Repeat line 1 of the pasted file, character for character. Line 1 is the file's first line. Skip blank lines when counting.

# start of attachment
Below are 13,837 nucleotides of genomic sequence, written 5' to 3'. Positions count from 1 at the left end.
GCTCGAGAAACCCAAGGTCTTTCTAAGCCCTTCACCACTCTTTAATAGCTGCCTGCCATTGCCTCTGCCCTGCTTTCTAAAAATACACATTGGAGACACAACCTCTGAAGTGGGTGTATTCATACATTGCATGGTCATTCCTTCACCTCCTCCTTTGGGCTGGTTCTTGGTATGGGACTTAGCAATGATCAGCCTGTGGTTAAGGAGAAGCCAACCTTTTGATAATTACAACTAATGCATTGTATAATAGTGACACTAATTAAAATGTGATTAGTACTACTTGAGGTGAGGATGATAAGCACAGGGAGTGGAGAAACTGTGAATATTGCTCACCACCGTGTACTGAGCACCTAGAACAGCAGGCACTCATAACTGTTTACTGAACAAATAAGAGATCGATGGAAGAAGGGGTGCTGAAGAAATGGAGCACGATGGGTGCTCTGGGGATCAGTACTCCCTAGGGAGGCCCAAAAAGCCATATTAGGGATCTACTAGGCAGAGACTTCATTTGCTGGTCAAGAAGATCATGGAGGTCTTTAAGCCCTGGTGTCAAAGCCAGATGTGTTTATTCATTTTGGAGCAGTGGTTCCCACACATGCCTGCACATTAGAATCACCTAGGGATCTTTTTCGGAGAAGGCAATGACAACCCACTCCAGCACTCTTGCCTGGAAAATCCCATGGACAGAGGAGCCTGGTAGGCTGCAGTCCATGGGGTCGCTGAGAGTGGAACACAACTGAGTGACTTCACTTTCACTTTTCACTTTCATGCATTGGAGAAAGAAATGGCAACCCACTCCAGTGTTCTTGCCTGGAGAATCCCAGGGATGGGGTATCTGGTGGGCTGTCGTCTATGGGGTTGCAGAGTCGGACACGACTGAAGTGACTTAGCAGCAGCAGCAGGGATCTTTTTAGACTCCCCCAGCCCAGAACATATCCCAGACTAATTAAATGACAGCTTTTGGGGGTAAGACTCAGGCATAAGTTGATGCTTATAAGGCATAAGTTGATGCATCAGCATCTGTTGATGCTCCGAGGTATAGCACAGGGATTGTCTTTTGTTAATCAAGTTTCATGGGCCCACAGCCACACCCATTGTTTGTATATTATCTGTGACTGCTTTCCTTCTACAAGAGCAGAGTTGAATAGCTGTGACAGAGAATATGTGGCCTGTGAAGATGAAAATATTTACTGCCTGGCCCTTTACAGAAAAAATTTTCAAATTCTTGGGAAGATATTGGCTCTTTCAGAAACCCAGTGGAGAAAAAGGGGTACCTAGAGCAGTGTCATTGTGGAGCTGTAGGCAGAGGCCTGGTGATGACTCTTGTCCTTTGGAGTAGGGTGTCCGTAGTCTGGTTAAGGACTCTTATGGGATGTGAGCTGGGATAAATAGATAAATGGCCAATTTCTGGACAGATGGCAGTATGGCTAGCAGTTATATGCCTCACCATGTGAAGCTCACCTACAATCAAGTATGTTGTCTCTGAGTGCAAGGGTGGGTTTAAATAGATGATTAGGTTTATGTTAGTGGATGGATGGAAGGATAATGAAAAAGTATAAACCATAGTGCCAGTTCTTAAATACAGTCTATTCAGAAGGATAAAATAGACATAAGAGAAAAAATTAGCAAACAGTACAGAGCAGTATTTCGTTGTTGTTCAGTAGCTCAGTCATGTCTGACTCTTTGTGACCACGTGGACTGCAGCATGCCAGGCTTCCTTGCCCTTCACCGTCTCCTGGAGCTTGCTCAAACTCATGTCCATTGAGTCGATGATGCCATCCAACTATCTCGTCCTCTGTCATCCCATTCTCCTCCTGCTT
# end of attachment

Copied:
Below are 13,837 nucleotides of genomic sequence, written 5' to 3'. Positions count from 1 at the left end.